According to the Thesaurus of ERIC Descriptors (Houston, 1995), constructivism is a "viewpoint in learning theory which holds that individuals acquire knowledge by building it from innate capabilities interacting with the environment" (p. 64).
Constructivist theory suggests that as students learn, they do not simply memorize or take on others' conceptions of reality; instead, they create their own meaning and understanding. Even very young children exhibit this strong constructivist approach to making sense of the world as they learn to speak and communicate. Adults speak to children using the adult forms of language: "It's time for Nikki to eat!" Yet, when children repeat back what they have heard, they reveal their own understanding of how language functions. A child may reply, "Nikki eat," even though that form was not heard and therefore could not have been copied. Studies of how children learn to speak languages in discrete cultures around the world have all shown similar results: Children don't mimic adult forms. They try to figure out rules and regularities and then construct their own interpretations of what to say. As they get more feedback and have more experiences trying to communicate, they eventually come to accepted constructions and expressions.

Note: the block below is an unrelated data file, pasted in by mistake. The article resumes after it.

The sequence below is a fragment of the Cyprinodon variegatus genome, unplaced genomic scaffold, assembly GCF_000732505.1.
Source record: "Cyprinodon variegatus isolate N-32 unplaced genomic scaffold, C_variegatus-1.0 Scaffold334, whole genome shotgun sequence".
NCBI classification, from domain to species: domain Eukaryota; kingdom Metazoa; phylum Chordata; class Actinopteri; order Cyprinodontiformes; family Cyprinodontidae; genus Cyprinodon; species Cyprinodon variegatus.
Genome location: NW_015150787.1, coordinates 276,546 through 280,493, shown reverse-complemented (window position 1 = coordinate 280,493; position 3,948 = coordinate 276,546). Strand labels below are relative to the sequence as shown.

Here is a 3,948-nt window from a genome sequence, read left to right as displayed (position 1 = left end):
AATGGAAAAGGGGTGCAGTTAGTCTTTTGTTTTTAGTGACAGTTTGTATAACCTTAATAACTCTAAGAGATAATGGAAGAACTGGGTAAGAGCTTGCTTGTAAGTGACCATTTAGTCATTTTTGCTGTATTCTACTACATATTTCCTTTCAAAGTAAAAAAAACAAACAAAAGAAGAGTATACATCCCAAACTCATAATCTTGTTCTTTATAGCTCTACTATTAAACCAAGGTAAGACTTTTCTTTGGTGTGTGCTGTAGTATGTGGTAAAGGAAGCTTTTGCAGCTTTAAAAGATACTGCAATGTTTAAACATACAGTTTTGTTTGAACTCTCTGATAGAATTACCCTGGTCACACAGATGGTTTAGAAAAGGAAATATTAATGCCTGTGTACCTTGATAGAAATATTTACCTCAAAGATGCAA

In the classroom, learners use similar ways to construct their own meanings from stimuli and input available to them. If three students describe a movie they have seen, there likely will be three quite different responses. The task of the human brain is to make sense of experience. From all the input and past experiences, students are continually constructing a view of what is real. Each student does this in a unique way.
Students need regular opportunities to do more than memorize what teachers and books tell them. For deep learning to occur, students need to deal with information and experience and put it together to make meaningful sense. Teachers can help students acquire deep learning by: